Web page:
Probably more relevant, though is the BIG problem of the revolving door. Facilities use such slim staffing and pile so many various responsibilities on the nurses that nurses are constantly quitting out of frustration, looking for better working conditions. The facilities are in a constant state of hiring, not because they don't hire, but because they lose staff as fast as they hire them. Ultimately, many nurses conclude that leaving the bedside is the only way to avoid impossible working situations. Thus, the shortage is exacerbated.
  7. by   twistednut
    There is already talk about med techs replacing RN's. i am not threatened by foreigners. i feel more threatened by our government and the power that they have to change our livlihoods in the blink of an eye with the poor decisions they make.
  8. by   jjjoy
    Quote from twistednut
    i feel more threatened by our government and the power that they have to change our livelihoods in the blink of an eye with the poor decisions they make.
    While I understand that the government has the power to make or break certain livelihoods and that we as citizens can't just sit back and expect government representatives to make choices that will be best for us an individuals or as a society, I don't understand the great faith that many of those same people seem to have in "free market" either. Companies where increasing profitability is the bottom line also make choices that make or break livelihoods and we as consumers and employees only have so much power to influence their choices, especially for services like health care where choosing to go without isn't often a reasonable option.

    A privately run company is just as likely to push for utilizing med aides as is a government-funded agency as everyone tries to keep costs down. I certainly don't think the government can solve every problem or should have unilateral power over things like administering health care. But I also don't think solely leaving it to the powers of free market will necessarily lead to better outcomes across the board.

    I don't think it's ever as simple as choosing between "free market" or "government-involvement."
  9. by   mmurphy
    I agree. I agree. I agree. It is not a matter of racism or bigotry, it is a matter of exploiting us, the American Citizen Nurse.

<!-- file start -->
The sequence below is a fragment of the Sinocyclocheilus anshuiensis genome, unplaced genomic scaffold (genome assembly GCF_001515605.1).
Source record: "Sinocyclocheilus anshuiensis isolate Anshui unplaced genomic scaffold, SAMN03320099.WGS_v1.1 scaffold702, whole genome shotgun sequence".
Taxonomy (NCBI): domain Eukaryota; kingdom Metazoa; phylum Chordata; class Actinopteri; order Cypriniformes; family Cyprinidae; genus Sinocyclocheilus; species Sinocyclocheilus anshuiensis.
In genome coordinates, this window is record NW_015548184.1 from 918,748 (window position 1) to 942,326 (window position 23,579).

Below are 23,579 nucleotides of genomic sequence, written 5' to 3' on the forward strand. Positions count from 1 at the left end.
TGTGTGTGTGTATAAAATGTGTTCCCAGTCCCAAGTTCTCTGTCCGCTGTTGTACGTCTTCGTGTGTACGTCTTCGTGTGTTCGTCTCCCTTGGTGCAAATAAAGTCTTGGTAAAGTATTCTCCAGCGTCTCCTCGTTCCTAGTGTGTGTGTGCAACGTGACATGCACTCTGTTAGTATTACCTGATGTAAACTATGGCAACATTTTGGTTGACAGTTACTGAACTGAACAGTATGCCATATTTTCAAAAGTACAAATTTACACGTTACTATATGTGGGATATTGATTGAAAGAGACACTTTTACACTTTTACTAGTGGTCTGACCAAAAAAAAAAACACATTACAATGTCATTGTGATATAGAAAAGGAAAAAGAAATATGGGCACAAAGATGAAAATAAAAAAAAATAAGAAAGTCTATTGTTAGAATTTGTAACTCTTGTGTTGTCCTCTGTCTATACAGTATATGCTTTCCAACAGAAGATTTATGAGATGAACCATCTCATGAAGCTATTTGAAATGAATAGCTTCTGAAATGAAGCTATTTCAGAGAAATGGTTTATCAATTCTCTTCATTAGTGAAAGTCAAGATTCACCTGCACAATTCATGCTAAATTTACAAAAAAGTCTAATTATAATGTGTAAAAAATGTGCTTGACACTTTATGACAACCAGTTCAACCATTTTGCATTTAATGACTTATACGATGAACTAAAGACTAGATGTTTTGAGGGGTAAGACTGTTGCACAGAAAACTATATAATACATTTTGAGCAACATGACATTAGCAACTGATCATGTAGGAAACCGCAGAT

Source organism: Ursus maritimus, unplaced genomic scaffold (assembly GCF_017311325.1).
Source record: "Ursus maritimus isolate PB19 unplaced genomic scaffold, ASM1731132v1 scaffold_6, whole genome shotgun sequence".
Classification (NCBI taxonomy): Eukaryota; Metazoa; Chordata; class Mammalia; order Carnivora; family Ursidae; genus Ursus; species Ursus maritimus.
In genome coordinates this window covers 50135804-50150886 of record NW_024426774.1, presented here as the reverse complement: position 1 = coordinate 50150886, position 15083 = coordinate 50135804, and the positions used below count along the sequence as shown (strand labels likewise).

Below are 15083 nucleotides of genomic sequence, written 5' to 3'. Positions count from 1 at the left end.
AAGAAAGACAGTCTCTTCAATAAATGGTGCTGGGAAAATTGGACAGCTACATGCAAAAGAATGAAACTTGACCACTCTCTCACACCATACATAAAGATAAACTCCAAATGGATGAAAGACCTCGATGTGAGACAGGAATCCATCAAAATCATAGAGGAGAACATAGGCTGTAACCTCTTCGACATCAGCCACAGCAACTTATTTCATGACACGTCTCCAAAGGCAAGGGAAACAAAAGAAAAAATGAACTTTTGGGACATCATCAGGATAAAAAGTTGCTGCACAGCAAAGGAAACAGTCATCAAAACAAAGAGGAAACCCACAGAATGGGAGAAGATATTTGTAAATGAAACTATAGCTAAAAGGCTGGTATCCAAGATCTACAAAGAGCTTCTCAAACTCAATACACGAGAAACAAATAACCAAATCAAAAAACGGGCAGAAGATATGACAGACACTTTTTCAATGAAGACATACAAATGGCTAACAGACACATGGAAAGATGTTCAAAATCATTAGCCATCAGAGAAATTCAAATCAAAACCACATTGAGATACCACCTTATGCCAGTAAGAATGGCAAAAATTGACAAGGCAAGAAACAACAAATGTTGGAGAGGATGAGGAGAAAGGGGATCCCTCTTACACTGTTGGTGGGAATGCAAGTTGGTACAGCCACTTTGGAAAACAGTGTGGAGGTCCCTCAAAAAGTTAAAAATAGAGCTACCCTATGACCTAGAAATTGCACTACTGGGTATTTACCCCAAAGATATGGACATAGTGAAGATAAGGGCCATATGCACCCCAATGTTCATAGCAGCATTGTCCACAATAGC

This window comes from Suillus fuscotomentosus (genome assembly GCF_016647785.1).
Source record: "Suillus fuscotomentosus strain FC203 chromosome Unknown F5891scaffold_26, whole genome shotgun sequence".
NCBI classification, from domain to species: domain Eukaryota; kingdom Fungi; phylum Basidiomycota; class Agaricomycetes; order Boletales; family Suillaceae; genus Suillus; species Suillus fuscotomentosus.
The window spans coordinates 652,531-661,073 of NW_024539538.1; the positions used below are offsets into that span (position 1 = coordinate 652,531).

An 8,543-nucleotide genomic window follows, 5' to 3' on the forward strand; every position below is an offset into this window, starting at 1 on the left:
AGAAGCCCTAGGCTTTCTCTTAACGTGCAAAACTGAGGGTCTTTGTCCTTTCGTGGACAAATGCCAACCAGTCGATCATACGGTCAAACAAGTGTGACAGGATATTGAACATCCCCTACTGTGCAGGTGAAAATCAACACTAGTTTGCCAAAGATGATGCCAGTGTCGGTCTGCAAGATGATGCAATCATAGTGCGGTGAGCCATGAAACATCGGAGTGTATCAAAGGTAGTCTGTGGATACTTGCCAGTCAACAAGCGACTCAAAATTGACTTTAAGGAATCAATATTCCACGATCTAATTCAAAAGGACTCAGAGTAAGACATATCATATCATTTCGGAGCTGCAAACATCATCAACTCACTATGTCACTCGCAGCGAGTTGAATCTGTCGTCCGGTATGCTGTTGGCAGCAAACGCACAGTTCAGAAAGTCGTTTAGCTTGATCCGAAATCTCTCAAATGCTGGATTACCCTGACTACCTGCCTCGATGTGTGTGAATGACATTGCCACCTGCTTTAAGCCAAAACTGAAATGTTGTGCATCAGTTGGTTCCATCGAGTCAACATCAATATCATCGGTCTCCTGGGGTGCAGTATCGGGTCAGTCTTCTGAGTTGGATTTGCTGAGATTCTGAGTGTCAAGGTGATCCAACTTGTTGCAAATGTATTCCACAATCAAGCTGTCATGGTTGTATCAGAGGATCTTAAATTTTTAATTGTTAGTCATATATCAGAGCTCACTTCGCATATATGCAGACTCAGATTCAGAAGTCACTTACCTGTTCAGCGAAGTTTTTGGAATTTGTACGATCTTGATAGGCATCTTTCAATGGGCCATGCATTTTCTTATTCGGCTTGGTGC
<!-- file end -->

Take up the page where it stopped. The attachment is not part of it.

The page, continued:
10. by   VaEMT190
    To the best of my knowledge, in Virginia the nurses are WELL above the "shortage" line. As far as EMT's go, this is a big shortage in Southwest Virginia. Some Rescue Squads get around 5+ calls a day but are still Volunteer because their is not near enough people to work for them. Luckily my agency had paid staff for all stations and volunteers "come and go" and are usually the 3rd man on a truck. One of the hospitals that we CAN transport to ended up firing about 8 nurses and a handful of ppl from the admin area because of budget cuts.
  11. by   Court23
    Hey. I am not an agency nurse, I work in a hospital as a regular floor nurse. Only one area of our hospital uses agency and they are set up as a nursing home. I did however work agency as a CNA and I loved it. I think there will always be a demand for agency nurses. Some hospitals do not like to use agency because their rate is higher, however I have found some agency nurses to be worth that increase. The biggest nursing shortage is supposed to be coming in 2011. Hospitals everywhere are going to be retiring bundles of nurses and the increase for agency nurses and nurses in general are going to be on the rise. I would not worry about our jobs leaving, our job is a must and will always be needed as long as we have a health care system.
  12. by   AntonellaB
    let's not argue...Immigration politics can be changed/fixed only by the politicians. We cannot do anything to change it. America has always been a "melting pot", a land that attracts people from all over the world. We should be thankful that we live in a country with a freedom, opportunities, and ability to make choices. We should be respectful and not greedy. If we were good workers, willing to face the challenges and be devoted in our professions...why should we worry about someone else coming to take our jobs?!...So many people are on welfare that they shouldn't be...they can try to work, get a job, do something and be productive....Don't abuse the system. Immigrants pay taxes, too. Right? These taxes are distributed...they fund ones that are on welfare, too. To support one retired person nowdays you need more working people (ratio 7 working to 1 retired, not sure if it is still the same) to contribute to Medicare, Medicaid, etc.

    JF Kennedy said long ago: "It is not important so much what the country will do for you. It matters what you do for your country".

    An immigrant myself
  13. by   musicgirl
    Alot of my colleagues seem to be leaving floor nursing and doing UR.